We note, initially, that although the defendant has framed his argument as a challenge to the court's interpretation and application of the speedy trial statute, as was articulated more clearly during oral argument before this court, the defendant essentially challenges the court's factual findings with respect to excludable time from speedy trial calculations. Our standard of review for this type of challenge is well established. “The determination of whether a defendant has been denied his right to a speedy trial is a finding of fact, which will be reversed on appeal only if it is clearly erroneous․ The trial court's conclusions must stand unless they are legally and logically inconsistent with the facts.” (Internal quotation marks omitted.) State v. Jeffreys, 78 Conn.App. 659, 669-70, 828 A.2d 659, cert. denied, 266 Conn. 913, 833 A.2d 465 (2003); State v. Rodriguez, 47 Conn.App. 91, 98, 702 A.2d 906 (1997), cert. denied, 243 Conn. 960, 705 A.2d 552 (1998).
“The speedy trial statute [§ 54-82m] requires the judges of the Superior Court to adopt rules that are necessary to assure a speedy trial for any person charged with a criminal offense․” (Internal quotation marks omitted.) State v. McCahill, 265 Conn. 437, 446-47, 828 A.2d 1235 (2003). With respect to a defendant who is incarcerated in a correction institution of this state pending trial, § 54-82m requires the rules to provide: “(1) in any case in which a plea of not guilty is entered, the trial of a defendant charged in an information or indictment with the commission of a criminal offense shall commence ․ within eight months from the filing date of the information or indictment or from the date of arrest, whichever is later; and (2) if a defendant is not brought to trial within the time limit set forth in subdivision (1) and a trial is not commenced within thirty days of a motion for a speedy trial made by the defendant at any time after such time limit has passed, the information or indictment shall be dismissed. Such rules shall include provisions to identify periods of delay caused by the action of the defendant, or the defendant's inability to stand trial, to be excluded in computing the time limits set forth in subdivision (1).” General Statutes § 54-82m; see also Practice Book § 43-39(d).7 “Practice Book § 43-40 then sets forth ten circumstances constituting those periods of time [that] shall be excluded in computing the [eight months] within which the trial of a defendant ․ must commence pursuant to Section 43-39․” (Internal quotation marks omitted.) State v. McCahill, supra, 265 Conn. at 447, 828 A.2d 1235.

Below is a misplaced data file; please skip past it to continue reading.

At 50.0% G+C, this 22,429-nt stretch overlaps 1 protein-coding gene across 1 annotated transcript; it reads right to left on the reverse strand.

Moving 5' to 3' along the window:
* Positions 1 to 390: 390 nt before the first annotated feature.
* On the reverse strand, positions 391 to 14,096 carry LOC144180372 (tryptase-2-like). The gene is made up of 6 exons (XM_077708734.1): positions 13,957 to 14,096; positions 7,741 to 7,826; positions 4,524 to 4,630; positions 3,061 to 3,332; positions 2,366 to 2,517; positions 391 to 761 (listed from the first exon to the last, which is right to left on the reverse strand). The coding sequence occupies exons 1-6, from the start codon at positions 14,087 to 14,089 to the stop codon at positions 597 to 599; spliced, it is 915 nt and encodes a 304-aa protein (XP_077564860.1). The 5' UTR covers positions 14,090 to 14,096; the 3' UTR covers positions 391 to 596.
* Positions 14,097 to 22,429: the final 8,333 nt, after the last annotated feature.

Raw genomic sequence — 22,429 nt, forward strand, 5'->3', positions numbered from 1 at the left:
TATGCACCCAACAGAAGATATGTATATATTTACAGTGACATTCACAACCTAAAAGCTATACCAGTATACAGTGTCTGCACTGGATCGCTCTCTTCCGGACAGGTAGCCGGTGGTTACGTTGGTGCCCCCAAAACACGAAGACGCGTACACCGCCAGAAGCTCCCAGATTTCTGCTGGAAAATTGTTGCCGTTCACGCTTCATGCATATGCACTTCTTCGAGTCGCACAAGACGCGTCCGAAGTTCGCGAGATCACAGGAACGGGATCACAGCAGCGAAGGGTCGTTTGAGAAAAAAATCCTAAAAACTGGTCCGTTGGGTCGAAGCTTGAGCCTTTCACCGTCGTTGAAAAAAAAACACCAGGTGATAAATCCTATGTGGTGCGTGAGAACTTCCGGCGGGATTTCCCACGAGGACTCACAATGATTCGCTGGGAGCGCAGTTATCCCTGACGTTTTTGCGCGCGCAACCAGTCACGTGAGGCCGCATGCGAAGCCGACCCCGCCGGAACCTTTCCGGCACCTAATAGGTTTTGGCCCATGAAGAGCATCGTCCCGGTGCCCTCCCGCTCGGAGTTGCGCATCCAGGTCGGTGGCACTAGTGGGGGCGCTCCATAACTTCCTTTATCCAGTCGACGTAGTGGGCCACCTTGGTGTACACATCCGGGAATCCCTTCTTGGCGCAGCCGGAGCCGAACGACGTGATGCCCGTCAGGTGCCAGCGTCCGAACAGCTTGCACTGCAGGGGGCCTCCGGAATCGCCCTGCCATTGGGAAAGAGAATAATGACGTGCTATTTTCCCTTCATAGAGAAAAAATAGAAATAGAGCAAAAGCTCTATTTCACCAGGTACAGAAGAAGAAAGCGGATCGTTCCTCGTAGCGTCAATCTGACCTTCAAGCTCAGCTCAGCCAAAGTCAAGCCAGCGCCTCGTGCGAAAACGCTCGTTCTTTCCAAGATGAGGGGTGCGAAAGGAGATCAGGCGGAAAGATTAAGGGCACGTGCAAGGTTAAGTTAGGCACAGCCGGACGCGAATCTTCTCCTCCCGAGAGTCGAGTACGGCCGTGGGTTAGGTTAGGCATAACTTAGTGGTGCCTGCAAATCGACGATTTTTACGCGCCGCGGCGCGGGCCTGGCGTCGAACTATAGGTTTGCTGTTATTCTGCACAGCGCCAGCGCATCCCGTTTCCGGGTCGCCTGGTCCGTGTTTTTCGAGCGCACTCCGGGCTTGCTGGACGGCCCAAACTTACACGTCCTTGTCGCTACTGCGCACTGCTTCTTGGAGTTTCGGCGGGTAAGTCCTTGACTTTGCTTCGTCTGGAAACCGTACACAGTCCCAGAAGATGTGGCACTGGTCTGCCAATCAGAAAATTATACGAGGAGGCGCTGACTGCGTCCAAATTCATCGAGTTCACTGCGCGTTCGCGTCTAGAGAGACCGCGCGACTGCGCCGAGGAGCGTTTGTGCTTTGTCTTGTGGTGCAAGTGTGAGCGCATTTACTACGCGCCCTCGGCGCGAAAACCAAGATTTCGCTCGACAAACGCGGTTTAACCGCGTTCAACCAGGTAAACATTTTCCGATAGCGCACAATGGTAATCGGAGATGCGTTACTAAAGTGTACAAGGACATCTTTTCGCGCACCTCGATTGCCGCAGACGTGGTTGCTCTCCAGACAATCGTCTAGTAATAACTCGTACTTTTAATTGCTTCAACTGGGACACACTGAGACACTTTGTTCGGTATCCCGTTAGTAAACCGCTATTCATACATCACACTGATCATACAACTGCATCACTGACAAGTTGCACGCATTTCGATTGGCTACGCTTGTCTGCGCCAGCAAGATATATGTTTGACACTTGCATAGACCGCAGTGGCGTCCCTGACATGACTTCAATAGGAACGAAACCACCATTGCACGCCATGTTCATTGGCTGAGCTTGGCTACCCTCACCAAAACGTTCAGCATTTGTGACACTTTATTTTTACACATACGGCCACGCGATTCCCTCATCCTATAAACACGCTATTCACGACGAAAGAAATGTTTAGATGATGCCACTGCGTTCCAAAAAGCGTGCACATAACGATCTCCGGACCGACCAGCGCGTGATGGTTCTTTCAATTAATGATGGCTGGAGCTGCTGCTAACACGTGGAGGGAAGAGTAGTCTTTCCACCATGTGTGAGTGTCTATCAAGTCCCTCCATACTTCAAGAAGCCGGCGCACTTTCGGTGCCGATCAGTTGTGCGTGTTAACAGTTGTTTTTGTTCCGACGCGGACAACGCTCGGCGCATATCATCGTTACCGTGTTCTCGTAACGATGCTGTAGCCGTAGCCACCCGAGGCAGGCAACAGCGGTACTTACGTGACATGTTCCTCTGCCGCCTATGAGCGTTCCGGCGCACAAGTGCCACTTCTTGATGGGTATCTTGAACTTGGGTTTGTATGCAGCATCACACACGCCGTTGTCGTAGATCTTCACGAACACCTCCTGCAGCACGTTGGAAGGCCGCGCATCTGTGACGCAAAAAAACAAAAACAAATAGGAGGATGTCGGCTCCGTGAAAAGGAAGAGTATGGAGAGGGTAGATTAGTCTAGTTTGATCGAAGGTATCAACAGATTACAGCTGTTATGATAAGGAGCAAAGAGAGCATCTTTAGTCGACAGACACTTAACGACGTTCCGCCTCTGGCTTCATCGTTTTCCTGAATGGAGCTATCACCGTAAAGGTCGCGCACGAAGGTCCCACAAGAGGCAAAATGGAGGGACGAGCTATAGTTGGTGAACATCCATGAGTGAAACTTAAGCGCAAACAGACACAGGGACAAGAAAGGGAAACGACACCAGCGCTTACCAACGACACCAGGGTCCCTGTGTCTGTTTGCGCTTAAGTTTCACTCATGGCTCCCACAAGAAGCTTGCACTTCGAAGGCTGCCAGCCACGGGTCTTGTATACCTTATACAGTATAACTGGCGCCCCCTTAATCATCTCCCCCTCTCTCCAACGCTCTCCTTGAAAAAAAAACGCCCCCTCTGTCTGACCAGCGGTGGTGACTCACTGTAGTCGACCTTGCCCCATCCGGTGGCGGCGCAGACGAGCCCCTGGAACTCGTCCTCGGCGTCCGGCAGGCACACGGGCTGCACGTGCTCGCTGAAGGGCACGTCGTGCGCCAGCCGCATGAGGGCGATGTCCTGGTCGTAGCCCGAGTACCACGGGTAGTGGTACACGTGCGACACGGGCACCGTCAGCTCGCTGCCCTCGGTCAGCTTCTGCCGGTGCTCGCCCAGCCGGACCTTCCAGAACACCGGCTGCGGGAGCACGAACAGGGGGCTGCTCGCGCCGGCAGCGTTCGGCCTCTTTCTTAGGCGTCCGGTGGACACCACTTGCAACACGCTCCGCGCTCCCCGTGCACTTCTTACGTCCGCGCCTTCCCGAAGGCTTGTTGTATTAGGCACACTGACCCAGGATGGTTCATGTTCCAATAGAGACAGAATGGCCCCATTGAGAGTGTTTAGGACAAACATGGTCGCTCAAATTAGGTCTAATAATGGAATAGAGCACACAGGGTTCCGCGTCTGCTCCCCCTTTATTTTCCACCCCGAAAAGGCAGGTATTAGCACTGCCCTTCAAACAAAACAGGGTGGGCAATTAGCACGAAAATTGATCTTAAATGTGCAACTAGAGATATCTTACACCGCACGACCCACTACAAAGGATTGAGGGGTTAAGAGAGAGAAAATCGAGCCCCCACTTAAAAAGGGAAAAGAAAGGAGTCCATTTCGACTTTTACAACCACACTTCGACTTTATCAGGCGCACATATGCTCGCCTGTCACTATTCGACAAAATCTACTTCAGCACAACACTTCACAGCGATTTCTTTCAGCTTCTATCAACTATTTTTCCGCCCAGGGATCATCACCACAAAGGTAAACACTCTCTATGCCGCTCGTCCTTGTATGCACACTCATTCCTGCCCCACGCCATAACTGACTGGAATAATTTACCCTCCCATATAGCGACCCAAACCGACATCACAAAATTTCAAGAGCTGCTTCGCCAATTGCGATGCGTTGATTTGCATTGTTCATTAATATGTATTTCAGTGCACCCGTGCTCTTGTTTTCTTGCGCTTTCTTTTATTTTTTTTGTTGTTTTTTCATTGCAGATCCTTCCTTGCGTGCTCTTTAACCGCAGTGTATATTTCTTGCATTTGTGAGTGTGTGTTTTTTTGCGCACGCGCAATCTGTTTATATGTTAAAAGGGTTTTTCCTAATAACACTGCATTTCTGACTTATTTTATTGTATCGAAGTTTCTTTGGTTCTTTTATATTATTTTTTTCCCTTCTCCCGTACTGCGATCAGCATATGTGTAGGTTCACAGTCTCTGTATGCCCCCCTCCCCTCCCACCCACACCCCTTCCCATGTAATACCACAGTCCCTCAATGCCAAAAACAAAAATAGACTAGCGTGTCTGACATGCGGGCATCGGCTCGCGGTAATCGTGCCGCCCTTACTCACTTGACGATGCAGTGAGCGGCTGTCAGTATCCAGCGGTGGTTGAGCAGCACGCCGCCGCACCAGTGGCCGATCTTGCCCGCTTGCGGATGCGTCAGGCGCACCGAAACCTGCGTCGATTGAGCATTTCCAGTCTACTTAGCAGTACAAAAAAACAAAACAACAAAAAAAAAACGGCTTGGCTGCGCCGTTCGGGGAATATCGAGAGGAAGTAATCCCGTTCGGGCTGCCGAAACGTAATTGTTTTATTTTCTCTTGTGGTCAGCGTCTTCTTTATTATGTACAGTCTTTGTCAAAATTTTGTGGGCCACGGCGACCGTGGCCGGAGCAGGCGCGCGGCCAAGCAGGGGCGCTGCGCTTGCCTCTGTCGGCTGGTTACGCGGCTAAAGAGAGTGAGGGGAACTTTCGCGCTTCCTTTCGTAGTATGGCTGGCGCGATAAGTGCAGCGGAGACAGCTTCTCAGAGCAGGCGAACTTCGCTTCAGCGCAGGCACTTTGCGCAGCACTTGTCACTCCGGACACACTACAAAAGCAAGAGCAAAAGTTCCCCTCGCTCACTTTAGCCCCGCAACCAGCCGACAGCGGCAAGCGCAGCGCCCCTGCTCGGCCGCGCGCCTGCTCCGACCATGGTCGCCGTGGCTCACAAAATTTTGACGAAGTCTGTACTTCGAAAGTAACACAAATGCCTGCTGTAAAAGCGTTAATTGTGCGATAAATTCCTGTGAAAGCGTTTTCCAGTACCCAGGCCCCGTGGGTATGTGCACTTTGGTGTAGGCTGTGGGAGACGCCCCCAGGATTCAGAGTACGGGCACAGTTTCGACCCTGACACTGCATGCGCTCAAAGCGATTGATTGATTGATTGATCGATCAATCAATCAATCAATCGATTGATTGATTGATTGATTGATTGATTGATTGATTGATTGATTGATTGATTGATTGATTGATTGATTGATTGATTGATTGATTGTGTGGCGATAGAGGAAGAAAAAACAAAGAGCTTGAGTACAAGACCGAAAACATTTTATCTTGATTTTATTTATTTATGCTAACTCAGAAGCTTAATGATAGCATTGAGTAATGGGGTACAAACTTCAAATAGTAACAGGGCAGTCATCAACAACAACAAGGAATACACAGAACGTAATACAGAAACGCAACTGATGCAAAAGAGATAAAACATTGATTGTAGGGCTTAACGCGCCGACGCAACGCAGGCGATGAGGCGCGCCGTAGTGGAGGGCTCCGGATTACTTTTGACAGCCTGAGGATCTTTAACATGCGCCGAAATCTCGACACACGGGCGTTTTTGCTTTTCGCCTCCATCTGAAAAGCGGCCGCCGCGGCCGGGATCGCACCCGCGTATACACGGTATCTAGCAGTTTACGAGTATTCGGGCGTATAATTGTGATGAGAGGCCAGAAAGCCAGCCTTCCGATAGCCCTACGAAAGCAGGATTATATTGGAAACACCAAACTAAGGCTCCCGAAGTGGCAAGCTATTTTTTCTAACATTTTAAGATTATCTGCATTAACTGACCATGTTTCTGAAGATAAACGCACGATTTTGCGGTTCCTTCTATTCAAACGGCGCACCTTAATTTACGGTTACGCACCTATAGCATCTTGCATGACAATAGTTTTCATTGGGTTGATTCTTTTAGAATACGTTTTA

We will review the defendant's challenges to the trial court's exclusion of certain time periods from speedy trial calculations in turn.
The defendant first argues that certain time periods from January 7 through April 11, 2003, should not be considered as excludable because the continuances were not requested specifically by the defendant.8